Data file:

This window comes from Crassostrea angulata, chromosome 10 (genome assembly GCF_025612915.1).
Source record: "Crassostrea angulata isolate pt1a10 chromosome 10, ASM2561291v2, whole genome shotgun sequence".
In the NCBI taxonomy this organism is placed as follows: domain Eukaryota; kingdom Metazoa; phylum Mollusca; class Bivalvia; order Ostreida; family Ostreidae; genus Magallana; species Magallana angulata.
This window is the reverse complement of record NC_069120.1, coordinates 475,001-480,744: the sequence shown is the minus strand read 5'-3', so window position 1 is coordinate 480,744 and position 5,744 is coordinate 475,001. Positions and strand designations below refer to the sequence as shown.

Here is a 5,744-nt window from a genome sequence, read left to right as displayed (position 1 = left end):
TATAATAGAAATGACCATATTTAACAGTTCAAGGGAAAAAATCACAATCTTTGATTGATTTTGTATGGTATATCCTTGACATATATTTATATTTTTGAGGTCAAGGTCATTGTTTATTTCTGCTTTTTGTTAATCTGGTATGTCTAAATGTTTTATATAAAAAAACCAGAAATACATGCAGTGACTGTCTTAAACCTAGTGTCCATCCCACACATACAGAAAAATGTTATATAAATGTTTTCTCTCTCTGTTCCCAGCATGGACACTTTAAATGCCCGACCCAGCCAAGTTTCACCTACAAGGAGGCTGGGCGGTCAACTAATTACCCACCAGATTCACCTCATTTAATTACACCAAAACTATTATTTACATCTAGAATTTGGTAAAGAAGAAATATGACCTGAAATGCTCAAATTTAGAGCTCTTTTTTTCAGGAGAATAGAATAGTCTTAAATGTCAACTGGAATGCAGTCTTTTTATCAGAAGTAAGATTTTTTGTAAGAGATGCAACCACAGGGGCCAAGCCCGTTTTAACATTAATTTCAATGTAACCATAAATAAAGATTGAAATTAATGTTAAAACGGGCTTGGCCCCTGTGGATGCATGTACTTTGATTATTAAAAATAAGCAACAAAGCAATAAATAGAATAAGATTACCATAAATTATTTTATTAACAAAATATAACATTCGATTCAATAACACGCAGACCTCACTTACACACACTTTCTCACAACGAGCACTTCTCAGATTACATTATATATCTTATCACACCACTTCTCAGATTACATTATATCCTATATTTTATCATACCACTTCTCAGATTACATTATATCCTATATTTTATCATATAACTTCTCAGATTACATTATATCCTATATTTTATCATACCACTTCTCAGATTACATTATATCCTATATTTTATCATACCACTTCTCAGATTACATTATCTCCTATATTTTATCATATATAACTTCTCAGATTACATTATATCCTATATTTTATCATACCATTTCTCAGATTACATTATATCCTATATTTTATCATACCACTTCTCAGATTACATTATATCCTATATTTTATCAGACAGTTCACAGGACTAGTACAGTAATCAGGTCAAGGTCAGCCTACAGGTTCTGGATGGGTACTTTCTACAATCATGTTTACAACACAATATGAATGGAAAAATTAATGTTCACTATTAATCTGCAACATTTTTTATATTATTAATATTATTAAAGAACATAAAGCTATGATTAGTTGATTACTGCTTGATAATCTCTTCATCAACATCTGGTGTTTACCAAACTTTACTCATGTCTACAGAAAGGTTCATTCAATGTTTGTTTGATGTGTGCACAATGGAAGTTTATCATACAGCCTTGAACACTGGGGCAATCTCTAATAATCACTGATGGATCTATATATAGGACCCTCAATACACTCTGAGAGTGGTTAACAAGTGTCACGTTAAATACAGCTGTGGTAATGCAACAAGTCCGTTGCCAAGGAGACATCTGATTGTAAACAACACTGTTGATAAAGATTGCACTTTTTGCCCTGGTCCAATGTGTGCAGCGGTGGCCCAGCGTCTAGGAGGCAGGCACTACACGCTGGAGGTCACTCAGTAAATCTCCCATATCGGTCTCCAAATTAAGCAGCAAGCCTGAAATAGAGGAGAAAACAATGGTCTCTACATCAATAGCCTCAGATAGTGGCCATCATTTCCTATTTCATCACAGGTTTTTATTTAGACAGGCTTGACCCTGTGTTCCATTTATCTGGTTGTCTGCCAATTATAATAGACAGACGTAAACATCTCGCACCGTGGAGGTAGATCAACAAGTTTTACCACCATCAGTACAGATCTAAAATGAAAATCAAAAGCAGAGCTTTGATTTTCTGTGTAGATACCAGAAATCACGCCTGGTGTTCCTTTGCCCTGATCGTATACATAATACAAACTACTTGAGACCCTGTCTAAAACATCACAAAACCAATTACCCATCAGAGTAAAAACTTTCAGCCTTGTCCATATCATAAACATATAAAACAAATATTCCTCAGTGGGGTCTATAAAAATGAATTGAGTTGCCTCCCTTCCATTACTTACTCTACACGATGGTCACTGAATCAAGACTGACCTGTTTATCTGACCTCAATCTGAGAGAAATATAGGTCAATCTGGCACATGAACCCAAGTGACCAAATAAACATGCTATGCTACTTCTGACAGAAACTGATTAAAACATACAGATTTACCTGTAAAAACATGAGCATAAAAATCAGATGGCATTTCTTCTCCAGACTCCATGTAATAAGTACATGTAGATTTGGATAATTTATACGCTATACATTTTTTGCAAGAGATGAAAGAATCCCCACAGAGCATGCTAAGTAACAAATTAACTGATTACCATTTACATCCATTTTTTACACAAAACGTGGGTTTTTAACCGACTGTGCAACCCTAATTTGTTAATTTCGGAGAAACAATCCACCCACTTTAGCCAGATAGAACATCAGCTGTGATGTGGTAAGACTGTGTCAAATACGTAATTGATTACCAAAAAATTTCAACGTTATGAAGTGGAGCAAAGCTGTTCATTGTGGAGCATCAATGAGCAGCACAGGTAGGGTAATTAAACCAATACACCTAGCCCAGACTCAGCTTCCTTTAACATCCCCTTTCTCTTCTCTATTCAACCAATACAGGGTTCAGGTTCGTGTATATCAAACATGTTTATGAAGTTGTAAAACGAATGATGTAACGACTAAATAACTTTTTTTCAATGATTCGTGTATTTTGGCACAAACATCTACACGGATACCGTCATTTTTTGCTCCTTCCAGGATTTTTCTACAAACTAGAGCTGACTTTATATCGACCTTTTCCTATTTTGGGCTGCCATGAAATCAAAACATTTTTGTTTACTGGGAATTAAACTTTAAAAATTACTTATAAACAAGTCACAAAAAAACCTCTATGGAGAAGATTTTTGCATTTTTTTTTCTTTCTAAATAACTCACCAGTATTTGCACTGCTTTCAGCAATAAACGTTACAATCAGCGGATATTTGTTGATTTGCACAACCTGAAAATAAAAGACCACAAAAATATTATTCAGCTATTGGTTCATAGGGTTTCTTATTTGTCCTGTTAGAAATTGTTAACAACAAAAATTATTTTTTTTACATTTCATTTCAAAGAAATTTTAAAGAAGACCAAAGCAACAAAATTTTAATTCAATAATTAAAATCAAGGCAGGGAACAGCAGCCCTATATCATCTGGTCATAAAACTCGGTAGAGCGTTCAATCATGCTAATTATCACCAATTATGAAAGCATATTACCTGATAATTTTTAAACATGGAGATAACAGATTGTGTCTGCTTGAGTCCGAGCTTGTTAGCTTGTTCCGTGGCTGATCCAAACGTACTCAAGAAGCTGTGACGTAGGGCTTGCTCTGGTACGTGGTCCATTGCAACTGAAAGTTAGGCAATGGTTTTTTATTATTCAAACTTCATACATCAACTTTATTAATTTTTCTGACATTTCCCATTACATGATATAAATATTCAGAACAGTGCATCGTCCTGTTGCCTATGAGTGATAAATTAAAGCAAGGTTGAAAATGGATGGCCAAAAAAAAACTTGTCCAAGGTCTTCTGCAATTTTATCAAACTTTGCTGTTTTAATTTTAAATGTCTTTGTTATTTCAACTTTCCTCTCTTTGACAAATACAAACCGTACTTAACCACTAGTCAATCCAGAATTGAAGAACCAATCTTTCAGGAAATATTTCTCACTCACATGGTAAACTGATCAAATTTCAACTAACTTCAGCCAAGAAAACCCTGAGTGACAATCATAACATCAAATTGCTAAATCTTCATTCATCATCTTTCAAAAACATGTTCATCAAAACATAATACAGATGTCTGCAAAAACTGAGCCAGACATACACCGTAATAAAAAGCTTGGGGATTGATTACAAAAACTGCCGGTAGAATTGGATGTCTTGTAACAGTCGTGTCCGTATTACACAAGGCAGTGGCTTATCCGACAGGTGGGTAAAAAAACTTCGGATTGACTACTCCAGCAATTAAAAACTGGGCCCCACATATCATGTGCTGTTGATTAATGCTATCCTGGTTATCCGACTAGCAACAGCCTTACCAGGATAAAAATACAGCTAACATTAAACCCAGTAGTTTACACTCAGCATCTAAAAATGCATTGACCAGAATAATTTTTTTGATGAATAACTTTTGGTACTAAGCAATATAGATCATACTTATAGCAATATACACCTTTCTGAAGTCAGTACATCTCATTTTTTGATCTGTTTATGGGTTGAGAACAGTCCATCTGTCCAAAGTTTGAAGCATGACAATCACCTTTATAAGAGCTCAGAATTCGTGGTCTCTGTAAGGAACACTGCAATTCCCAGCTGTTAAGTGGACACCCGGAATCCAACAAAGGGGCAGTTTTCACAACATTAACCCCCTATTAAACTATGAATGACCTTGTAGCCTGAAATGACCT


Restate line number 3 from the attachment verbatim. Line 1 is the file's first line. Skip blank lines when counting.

In the NCBI taxonomy this organism is placed as follows: domain Eukaryota; kingdom Metazoa; phylum Mollusca; class Bivalvia; order Ostreida; family Ostreidae; genus Magallana; species Magallana angulata.